The whole body surface was covered in gouged striations caused by amateur cleaning methods. (never use metal scouring pads!)
The usual breaks could be satisfactorily repaired given that it was to be used for display only, however this corpus was intended for "Veneration of the Cross".
It would be subjected to much physical interaction; which meant that it would not be fit for this purpose, and would have to be discarded.
(As a modeller of religious subjects myself) I appreciated the skill and the hours this Victorian artist had put into in producing such a beautiful representation of Our Lord.
I also considered (As a practising Catholic myself) the familiarity of parishioners with this figure.
I could only approximate that given its age, (suggested by the patina used and the quality of modelling) that one way forward in this case, was to replicate by re-casting the corpus. Fr. P agreed and gave his permission.
This took several days to do, and would be beyond budget for this restoration. So one could say that it was done as a " Labour of love!"
(N.B. Copyright for artists can last for the life of an artist plus 50, or even seventy years; so the undertaking was not considered lightly. See DACS website. )
David Refurbished the wood of the cross by removing the broken beading (parts were missing and had been cut away to accommodate the corpus.)
He then routed the edges to add similar interest (which would not trap dust and incense as did the previous configuration.) The wood was revived and the surfaces replenished.
The newly cast corpus was treated with a "Victorian style" patina; the result being one of age, but well preserved!
Last week, Mr. Denis Madden, (a talented photographer) sent me an email with this lovely photo he had taken. It is of his 17 inch Sacred Heart of Jesus statue which I restored for him last year.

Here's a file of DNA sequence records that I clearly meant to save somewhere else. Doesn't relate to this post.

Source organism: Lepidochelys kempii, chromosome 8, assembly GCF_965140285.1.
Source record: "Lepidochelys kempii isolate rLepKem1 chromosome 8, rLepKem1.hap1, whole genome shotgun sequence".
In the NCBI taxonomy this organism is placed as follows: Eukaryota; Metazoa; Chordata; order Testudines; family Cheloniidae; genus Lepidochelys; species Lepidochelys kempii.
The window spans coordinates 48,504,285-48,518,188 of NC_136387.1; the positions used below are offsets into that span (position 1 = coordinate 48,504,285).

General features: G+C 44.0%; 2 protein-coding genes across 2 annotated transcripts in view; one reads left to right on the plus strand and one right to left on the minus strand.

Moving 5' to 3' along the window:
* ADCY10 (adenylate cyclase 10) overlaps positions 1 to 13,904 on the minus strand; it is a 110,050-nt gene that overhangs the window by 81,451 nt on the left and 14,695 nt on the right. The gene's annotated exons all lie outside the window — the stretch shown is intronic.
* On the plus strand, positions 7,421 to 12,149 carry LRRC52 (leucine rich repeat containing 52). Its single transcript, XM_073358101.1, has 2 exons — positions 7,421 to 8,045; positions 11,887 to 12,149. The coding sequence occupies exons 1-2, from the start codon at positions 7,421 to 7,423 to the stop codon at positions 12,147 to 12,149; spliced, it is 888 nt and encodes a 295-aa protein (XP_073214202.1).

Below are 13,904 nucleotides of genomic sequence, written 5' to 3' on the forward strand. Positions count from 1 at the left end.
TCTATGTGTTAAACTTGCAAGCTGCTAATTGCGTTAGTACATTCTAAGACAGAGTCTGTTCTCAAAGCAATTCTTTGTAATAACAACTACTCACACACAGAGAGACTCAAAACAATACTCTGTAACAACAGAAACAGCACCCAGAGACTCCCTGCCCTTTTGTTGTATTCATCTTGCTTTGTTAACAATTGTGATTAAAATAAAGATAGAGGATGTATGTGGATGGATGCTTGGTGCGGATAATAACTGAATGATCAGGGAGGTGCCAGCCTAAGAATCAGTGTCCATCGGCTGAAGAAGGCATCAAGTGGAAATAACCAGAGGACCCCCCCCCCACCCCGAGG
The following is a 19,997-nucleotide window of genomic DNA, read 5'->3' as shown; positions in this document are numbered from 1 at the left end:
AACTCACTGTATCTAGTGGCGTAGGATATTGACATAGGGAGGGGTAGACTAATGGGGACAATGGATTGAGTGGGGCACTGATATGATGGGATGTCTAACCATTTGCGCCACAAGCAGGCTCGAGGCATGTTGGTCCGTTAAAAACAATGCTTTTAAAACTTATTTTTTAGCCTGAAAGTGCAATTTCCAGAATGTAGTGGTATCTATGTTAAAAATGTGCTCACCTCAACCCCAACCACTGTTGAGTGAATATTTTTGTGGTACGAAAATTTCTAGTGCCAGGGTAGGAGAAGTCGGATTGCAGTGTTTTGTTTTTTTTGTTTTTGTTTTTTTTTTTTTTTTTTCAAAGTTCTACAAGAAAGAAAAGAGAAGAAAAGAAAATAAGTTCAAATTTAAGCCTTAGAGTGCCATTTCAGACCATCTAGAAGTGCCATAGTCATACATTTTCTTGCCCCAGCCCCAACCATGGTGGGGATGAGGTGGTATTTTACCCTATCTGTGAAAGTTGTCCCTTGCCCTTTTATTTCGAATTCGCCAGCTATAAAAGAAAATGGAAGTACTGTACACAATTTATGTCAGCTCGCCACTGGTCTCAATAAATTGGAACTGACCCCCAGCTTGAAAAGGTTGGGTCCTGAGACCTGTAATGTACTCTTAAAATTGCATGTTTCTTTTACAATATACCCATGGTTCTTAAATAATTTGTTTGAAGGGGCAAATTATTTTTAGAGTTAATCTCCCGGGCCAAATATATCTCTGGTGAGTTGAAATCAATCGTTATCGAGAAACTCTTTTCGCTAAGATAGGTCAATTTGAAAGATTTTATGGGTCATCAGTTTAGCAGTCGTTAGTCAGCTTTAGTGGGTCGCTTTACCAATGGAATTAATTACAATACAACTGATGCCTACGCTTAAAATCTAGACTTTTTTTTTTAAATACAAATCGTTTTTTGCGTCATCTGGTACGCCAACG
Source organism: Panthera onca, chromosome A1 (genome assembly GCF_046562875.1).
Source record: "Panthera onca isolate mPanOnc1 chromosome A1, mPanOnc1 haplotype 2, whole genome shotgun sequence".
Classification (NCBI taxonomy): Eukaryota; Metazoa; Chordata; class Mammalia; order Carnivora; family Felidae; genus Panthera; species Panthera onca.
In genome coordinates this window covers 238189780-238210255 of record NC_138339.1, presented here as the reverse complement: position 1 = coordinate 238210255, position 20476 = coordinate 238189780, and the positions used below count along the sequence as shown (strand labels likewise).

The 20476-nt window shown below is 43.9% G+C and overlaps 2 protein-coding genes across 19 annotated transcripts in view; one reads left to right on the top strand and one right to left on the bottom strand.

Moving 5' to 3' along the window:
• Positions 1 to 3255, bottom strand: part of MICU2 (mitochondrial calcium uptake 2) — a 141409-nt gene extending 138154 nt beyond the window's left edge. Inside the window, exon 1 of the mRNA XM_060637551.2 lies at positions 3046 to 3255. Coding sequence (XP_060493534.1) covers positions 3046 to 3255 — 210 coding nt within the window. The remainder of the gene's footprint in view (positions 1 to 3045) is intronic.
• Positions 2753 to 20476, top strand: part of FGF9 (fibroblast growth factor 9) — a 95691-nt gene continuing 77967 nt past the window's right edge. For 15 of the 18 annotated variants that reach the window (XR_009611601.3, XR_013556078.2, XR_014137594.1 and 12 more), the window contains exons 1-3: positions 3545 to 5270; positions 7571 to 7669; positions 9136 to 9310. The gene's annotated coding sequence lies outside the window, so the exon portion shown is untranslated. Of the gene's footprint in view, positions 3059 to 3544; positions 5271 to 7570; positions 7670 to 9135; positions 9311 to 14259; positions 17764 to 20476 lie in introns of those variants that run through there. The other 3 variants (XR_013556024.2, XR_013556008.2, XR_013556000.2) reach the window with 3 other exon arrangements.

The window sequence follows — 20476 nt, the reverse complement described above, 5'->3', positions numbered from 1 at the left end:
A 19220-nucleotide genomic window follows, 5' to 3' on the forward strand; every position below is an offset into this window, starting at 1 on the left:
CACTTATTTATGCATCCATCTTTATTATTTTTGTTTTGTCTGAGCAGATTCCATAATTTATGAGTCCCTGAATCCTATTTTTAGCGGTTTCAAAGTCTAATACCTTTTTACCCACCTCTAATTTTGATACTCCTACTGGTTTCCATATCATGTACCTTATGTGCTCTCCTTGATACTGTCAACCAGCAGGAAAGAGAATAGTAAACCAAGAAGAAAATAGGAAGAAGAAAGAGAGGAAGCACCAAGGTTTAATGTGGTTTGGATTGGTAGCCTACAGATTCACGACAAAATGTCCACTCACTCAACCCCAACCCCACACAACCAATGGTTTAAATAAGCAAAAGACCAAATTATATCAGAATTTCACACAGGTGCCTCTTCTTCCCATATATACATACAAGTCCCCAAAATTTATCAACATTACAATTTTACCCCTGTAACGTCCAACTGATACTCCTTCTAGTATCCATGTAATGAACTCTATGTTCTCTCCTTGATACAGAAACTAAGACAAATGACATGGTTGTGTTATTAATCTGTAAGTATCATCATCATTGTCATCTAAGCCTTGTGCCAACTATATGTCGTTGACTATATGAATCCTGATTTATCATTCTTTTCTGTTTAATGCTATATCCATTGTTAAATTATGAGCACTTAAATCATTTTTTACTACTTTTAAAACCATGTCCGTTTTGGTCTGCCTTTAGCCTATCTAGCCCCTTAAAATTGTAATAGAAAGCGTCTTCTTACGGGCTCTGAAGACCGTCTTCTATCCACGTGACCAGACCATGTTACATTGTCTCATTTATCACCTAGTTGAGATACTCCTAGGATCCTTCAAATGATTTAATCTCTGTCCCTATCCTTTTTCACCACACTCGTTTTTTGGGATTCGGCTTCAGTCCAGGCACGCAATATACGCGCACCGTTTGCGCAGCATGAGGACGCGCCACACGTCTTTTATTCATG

Denis told me why his statue is special to him;
"I purchased the statue 55 years ago, on my 16th birthday, at the Catholic Repository shop on Moor Lane in Bolton.
A big thank you to Denis for taking the time to send such a lovely photo of the restored statue. We love it!
In art, the infant Jesus is often portrayed with an "older" face, to indicate that He is "The Word".
This is to indicate to you and I, that Jesus is the wisdom of God the Father - made flesh.
Sometimes this results in a kind of uncomfortable compromise, and I am often asked why it is that the baby "looks like a little old man."
When the latest crib set was brought for restoration, my client complained..." He looks more like one of the three kings!"
So I thought about how I feel about my own bambinos, and made this one as sweet and loveable as I could!
I hope now when he is processed to the crib, he will be handled more tenderly because he looks a bit more, well - cuddly!
Occasionally, someone will bring me a statue known as " the Sacred Heart" because of their love for Jesus, or perhaps it has been handed down to them by a relative.